Twelve months ago the accountants had just one pre-Budget message for the chancellor: keep it simple and, unless absolutely necessary, keep your nose out of our business.
This time most seem to be clamouring for intervention. So what?s changed? Accountants have hardly undergone some Soviet-style conversion to planned economies and, perfectly justifiably, remain as hostile as ever to unnecessary red tape.
What is different is the nature of business. A year ago e-commerce was the language of change, now the much more fundamental e-business revolution is what companies are attempting to deliver.
Gordon Brown and Tony Blair have very publicly signed up to it ? later than many prominent businesses (think of established names like DHL and newer ones like lastminute.com), but earlier than thousands of others.
On 21 March Brown will aim to address the needs of both groups.For the first time since Labour swept to power almost three years ago Brown, companies and tax advisors are using the same language to ask the same question. How should the tax system be best used to create a fertile e-business environment?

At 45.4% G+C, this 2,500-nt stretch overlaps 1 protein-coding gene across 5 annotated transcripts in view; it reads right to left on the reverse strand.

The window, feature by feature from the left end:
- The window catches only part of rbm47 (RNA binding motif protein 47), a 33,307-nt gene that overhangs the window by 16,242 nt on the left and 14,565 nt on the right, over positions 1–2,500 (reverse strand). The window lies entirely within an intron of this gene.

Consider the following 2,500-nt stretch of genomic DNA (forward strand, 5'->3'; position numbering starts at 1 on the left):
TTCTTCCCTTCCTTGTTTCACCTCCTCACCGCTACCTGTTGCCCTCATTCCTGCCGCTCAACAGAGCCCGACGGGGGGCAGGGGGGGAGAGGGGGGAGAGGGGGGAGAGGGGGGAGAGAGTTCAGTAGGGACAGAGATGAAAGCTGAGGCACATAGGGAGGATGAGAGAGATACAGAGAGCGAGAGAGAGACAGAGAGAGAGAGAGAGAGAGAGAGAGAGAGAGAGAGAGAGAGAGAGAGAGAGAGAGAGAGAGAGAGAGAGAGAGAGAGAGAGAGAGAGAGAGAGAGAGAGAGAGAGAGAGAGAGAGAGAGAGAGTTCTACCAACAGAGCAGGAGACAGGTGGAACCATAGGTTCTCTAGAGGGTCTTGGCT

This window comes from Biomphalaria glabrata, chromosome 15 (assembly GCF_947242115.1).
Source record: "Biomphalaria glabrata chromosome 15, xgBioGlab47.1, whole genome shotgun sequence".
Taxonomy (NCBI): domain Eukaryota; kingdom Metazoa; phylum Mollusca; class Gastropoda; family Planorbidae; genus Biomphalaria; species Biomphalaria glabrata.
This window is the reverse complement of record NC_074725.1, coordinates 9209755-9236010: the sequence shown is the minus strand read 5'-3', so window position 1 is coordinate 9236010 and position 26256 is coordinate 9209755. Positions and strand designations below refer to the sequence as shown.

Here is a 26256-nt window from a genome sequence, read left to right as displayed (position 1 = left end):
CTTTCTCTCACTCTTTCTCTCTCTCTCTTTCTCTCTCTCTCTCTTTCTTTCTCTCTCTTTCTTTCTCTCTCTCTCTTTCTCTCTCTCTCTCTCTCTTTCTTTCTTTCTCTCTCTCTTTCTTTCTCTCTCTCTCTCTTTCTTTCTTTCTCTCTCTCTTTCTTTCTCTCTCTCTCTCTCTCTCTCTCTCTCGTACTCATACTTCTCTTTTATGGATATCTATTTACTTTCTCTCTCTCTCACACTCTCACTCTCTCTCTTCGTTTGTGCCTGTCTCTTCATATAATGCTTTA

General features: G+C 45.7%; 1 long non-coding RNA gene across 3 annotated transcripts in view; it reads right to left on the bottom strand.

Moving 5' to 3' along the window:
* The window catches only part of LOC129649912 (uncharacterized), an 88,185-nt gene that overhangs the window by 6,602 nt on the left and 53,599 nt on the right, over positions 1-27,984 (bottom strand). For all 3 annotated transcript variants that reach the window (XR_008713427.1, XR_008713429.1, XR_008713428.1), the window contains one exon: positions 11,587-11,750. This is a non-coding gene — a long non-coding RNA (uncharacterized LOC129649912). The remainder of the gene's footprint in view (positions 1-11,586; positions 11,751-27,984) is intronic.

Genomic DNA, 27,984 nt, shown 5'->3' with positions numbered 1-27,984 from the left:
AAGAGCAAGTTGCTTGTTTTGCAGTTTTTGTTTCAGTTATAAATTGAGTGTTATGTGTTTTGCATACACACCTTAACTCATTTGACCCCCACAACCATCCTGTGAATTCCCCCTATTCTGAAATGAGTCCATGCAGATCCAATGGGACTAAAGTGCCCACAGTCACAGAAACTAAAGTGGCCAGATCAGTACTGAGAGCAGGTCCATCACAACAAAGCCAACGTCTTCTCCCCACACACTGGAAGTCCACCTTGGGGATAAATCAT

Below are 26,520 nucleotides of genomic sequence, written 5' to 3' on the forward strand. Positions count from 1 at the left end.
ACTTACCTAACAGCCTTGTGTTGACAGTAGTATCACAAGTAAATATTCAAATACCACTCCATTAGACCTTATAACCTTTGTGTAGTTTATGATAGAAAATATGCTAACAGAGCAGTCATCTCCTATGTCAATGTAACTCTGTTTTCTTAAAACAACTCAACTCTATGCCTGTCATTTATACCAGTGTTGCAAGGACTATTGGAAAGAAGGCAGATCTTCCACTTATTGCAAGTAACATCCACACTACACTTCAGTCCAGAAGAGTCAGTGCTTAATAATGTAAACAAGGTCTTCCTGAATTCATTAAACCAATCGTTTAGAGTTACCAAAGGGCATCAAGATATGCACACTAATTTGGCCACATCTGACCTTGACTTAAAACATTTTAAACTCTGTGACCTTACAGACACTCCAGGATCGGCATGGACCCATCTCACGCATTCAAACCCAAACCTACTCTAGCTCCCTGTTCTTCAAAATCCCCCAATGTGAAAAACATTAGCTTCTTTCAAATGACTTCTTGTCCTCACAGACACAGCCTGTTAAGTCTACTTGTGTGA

Brown?s answers will be a test for the government. With probably greater regulatory pressures bearing down on companies today than ever before, Brown has to prove that when it comes to using the tax system to create a genuinely entrepreneurial environment he can stimulate not stifle.
Cowgill Holloway and Warings Business Advisors have merged, with a range of growth plans in the North West put in place
New growth opportunities in Aberdeen, North East Scotland, are being invested in by Grant Thornton
If businesses do not take cyber security seriously in their business planning regulators may do it for them, the ICAEW has warned
The Financial Reporting Council has issued guidance regarding the annual reporting of 1,200 large and smaller listed companies. The letter highlighted the key issues and improvements that can be made in the 2016 reporting season